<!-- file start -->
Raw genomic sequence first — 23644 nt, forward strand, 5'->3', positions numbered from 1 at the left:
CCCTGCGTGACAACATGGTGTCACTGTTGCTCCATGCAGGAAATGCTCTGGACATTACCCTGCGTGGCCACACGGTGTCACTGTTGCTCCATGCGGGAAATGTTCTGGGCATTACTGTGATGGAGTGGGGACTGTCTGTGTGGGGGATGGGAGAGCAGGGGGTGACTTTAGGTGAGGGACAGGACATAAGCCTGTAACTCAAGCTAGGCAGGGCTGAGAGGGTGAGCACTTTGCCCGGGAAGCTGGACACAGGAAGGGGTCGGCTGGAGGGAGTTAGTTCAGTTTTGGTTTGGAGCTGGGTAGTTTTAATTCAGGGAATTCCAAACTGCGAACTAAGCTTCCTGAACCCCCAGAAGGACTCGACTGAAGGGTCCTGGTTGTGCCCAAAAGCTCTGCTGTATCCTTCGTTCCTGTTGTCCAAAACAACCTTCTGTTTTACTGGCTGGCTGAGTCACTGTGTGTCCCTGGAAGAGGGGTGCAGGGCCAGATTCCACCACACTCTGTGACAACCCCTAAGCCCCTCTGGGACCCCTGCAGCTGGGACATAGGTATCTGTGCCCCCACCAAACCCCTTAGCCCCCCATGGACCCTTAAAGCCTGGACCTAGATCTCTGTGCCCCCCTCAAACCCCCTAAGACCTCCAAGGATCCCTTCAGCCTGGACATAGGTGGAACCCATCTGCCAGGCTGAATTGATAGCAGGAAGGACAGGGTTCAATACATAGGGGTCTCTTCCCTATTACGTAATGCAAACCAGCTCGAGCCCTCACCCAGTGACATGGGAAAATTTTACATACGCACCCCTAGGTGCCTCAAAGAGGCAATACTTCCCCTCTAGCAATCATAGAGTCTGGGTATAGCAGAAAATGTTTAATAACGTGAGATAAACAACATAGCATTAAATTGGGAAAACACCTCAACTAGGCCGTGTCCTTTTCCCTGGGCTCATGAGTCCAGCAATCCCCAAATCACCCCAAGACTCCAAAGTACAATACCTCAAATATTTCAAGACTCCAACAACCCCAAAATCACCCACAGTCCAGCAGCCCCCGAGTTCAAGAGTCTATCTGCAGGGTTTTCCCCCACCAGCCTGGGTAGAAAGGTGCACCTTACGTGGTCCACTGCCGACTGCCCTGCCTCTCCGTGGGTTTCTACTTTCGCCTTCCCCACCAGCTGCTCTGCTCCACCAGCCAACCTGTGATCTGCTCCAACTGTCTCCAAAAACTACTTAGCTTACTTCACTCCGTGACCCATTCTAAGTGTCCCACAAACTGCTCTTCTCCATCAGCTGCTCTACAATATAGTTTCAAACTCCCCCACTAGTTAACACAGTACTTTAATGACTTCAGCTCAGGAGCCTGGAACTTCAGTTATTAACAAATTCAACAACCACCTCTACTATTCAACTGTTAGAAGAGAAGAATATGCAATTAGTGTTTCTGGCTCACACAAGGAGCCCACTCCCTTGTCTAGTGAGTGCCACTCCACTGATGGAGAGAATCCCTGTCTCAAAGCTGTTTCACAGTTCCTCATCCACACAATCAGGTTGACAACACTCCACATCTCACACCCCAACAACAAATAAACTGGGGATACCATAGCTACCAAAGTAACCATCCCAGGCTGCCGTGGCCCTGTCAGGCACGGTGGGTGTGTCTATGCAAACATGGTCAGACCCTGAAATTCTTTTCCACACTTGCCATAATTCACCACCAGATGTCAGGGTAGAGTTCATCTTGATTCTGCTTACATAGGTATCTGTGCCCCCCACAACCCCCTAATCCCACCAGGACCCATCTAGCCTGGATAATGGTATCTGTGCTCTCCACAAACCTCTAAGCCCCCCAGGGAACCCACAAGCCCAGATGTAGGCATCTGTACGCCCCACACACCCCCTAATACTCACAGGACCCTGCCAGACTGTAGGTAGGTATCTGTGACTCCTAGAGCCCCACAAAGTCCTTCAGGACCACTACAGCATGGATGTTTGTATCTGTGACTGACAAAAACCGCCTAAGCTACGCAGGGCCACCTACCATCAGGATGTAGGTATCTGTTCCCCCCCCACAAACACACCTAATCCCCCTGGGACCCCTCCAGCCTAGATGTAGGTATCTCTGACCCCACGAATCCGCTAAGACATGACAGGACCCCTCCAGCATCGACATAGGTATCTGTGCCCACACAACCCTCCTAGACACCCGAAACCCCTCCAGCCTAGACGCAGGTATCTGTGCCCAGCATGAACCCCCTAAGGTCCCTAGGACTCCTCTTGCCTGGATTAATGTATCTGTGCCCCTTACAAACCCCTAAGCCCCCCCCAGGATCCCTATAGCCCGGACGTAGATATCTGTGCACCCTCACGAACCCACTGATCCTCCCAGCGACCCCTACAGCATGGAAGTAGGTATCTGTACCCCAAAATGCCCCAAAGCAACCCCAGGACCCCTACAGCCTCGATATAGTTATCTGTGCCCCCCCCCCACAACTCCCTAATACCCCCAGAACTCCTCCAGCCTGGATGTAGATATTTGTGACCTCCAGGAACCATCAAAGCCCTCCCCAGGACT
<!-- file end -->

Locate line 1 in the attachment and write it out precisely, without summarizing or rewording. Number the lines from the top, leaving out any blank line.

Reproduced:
Raw genomic sequence first — 23644 nt, forward strand, 5'->3', positions numbered from 1 at the left: